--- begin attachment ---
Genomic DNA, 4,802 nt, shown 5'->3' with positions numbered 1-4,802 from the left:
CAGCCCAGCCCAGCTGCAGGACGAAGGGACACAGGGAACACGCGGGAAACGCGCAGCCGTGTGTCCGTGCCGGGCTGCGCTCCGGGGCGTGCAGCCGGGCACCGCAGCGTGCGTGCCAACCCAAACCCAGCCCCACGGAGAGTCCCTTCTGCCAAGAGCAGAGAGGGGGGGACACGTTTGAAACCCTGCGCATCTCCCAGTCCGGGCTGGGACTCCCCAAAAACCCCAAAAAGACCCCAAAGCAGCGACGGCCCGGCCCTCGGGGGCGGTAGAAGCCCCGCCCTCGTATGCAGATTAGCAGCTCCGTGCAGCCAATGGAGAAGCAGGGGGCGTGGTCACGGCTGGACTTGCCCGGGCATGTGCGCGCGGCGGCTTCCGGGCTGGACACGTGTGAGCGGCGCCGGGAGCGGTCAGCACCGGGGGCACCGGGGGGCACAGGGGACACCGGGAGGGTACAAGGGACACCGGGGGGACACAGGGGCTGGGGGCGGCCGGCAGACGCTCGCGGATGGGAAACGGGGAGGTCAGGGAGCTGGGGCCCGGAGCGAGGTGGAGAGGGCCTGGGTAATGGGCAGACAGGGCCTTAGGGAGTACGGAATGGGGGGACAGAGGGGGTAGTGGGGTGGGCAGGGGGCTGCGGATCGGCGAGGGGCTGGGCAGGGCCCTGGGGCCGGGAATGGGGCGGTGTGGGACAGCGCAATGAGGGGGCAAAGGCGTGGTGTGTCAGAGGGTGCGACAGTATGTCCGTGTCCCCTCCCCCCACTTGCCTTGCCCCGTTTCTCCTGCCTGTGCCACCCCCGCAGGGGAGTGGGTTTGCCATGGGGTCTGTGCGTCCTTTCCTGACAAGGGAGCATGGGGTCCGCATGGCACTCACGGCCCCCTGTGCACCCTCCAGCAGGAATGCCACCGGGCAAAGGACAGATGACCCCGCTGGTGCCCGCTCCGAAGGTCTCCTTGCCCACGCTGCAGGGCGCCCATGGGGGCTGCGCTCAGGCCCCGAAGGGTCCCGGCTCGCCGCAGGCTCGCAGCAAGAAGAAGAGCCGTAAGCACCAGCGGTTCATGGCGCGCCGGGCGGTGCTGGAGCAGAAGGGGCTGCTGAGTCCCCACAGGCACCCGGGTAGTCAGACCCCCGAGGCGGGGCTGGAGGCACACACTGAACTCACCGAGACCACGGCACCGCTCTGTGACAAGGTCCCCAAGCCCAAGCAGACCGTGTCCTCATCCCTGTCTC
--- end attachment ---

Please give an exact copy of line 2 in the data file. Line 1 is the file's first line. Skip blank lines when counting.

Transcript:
CAGCCCAGCCCAGCTGCAGGACGAAGGGACACAGGGAACACGCGGGAAACGCGCAGCCGTGTGTCCGTGCCGGGCTGCGCTCCGGGGCGTGCAGCCGGGCACCGCAGCGTGCGTGCCAACCCAAACCCAGCCCCACGGAGAGTCCCTTCTGCCAAGAGCAGAGAGGGGGGGACACGTTTGAAACCCTGCGCATCTCCCAGTCCGGGCTGGGACTCCCCAAAAACCCCAAAAAGACCCCAAAGCAGCGACGGCCCGGCCCTCGGGGGCGGTAGAAGCCCCGCCCTCGTATGCAGATTAGCAGCTCCGTGCAGCCAATGGAGAAGCAGGGGGCGTGGTCACGGCTGGACTTGCCCGGGCATGTGCGCGCGGCGGCTTCCGGGCTGGACACGTGTGAGCGGCGCCGGGAGCGGTCAGCACCGGGGGCACCGGGGGGCACAGGGGACACCGGGAGGGTACAAGGGACACCGGGGGGACACAGGGGCTGGGGGCGGCCGGCAGACGCTCGCGGATGGGAAACGGGGAGGTCAGGGAGCTGGGGCCCGGAGCGAGGTGGAGAGGGCCTGGGTAATGGGCAGACAGGGCCTTAGGGAGTACGGAATGGGGGGACAGAGGGGGTAGTGGGGTGGGCAGGGGGCTGCGGATCGGCGAGGGGCTGGGCAGGGCCCTGGGGCCGGGAATGGGGCGGTGTGGGACAGCGCAATGAGGGGGCAAAGGCGTGGTGTGTCAGAGGGTGCGACAGTATGTCCGTGTCCCCTCCCCCCACTTGCCTTGCCCCGTTTCTCCTGCCTGTGCCACCCCCGCAGGGGAGTGGGTTTGCCATGGGGTCTGTGCGTCCTTTCCTGACAAGGGAGCATGGGGTCCGCATGGCACTCACGGCCCCCTGTGCACCCTCCAGCAGGAATGCCACCGGGCAAAGGACAGATGACCCCGCTGGTGCCCGCTCCGAAGGTCTCCTTGCCCACGCTGCAGGGCGCCCATGGGGGCTGCGCTCAGGCCCCGAAGGGTCCCGGCTCGCCGCAGGCTCGCAGCAAGAAGAAGAGCCGTAAGCACCAGCGGTTCATGGCGCGCCGGGCGGTGCTGGAGCAGAAGGGGCTGCTGAGTCCCCACAGGCACCCGGGTAGTCAGACCCCCGAGGCGGGGCTGGAGGCACACACTGAACTCACCGAGACCACGGCACCGCTCTGTGACAAGGTCCCCAAGCCCAAGCAGACCGTGTCCTCATCCCTGTCTC